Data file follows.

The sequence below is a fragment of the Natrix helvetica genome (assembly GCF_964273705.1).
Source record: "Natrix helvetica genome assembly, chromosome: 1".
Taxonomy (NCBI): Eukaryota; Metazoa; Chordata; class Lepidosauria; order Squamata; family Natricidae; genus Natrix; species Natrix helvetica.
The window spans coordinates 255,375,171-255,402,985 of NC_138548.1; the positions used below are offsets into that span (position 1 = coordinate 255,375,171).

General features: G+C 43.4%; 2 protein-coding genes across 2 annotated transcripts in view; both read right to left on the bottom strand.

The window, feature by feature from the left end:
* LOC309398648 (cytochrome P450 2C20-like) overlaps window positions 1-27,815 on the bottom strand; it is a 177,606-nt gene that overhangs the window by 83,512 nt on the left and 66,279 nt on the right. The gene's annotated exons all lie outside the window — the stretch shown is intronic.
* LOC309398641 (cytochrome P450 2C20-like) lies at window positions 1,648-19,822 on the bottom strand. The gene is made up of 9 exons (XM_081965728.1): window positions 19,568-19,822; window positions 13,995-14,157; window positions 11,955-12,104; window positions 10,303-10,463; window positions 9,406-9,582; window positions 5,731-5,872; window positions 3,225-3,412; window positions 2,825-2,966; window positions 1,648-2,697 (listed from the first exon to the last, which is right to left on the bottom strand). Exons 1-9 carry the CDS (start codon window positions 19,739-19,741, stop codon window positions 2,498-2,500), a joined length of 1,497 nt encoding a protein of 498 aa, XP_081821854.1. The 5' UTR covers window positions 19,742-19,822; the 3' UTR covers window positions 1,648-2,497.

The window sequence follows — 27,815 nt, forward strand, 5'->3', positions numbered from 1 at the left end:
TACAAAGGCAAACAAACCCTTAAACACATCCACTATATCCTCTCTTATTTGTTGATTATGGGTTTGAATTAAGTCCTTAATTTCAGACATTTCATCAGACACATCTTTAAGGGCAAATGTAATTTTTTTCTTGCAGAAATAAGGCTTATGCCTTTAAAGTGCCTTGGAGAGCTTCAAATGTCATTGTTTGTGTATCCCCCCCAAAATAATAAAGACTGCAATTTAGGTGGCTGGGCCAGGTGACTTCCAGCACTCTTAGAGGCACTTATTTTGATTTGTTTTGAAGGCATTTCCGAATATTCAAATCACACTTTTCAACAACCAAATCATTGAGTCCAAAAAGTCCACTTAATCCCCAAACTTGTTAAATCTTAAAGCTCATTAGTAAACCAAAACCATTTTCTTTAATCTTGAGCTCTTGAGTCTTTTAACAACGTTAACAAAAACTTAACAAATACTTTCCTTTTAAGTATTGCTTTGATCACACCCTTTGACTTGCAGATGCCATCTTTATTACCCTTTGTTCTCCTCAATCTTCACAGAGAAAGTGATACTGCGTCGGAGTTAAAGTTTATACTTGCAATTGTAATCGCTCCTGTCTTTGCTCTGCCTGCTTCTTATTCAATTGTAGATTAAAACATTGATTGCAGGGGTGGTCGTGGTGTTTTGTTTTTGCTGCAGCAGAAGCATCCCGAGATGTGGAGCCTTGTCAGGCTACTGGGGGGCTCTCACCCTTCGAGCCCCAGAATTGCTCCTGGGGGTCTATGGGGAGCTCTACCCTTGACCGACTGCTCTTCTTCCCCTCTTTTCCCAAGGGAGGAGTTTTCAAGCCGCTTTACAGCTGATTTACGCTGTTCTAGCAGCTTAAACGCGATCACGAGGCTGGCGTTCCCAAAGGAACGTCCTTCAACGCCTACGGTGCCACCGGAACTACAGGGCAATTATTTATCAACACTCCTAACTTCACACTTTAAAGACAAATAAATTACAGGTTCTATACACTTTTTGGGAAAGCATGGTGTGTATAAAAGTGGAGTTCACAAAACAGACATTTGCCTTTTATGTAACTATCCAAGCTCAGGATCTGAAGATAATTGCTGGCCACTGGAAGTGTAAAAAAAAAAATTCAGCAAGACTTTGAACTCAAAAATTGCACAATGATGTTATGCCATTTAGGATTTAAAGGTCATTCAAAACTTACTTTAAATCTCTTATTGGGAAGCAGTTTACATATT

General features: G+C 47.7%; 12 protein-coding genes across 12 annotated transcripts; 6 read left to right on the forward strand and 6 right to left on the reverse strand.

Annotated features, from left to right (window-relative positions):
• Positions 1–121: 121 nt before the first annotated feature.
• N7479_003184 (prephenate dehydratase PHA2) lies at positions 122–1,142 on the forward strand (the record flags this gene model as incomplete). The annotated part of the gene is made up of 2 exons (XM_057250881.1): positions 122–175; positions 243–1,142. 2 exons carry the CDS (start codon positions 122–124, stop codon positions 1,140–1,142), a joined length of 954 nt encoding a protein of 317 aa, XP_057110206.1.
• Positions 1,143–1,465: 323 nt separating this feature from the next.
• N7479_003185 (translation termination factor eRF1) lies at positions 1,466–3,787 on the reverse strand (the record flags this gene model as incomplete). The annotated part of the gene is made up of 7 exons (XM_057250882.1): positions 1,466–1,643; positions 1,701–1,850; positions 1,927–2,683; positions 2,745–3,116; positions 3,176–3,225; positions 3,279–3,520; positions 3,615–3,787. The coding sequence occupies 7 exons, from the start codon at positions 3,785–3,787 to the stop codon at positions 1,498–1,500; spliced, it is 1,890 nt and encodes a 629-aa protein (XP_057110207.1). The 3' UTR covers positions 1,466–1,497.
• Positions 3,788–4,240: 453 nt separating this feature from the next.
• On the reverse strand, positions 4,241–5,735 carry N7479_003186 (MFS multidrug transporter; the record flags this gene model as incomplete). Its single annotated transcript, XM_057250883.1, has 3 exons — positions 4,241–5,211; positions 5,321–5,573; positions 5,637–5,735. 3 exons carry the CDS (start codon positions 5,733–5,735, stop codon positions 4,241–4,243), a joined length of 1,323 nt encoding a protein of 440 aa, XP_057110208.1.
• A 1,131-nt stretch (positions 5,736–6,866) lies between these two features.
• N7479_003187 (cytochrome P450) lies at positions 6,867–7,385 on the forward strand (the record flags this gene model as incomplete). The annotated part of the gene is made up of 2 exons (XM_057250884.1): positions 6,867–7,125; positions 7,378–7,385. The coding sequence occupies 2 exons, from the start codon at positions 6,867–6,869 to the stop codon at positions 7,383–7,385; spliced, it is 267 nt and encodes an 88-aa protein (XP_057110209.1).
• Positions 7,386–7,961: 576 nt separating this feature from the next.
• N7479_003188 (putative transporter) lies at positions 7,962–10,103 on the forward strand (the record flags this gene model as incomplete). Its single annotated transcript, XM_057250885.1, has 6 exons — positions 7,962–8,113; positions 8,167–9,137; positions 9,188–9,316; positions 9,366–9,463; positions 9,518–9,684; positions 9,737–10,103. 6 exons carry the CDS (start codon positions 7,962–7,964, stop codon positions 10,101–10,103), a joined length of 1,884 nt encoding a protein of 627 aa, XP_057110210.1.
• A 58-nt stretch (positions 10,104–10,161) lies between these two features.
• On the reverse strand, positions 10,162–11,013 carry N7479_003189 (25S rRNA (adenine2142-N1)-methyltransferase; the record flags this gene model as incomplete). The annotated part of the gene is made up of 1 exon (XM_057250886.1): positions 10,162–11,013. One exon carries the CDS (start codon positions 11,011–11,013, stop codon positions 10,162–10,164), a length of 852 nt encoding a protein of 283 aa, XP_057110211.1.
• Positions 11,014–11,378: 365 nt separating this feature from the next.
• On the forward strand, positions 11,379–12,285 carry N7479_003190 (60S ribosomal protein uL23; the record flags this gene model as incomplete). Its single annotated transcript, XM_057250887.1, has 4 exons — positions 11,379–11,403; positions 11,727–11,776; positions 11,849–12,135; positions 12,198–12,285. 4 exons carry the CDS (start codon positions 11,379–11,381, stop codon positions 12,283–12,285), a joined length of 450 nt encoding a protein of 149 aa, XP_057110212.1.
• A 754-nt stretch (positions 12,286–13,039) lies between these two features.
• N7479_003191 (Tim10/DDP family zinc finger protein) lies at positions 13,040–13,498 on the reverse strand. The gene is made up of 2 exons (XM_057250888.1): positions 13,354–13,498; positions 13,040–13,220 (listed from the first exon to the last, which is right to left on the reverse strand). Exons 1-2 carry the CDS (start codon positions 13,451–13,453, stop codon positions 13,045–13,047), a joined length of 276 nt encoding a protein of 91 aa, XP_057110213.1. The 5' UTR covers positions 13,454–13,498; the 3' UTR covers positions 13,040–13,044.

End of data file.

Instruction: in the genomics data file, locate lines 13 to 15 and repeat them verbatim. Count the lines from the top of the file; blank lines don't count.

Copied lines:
• Positions 1–121: 121 nt before the first annotated feature.
• N7479_003184 (prephenate dehydratase PHA2) lies at positions 122–1,142 on the forward strand (the record flags this gene model as incomplete). The annotated part of the gene is made up of 2 exons (XM_057250881.1): positions 122–175; positions 243–1,142. 2 exons carry the CDS (start codon positions 122–124, stop codon positions 1,140–1,142), a joined length of 954 nt encoding a protein of 317 aa, XP_057110206.1.
• Positions 1,143–1,465: 323 nt separating this feature from the next.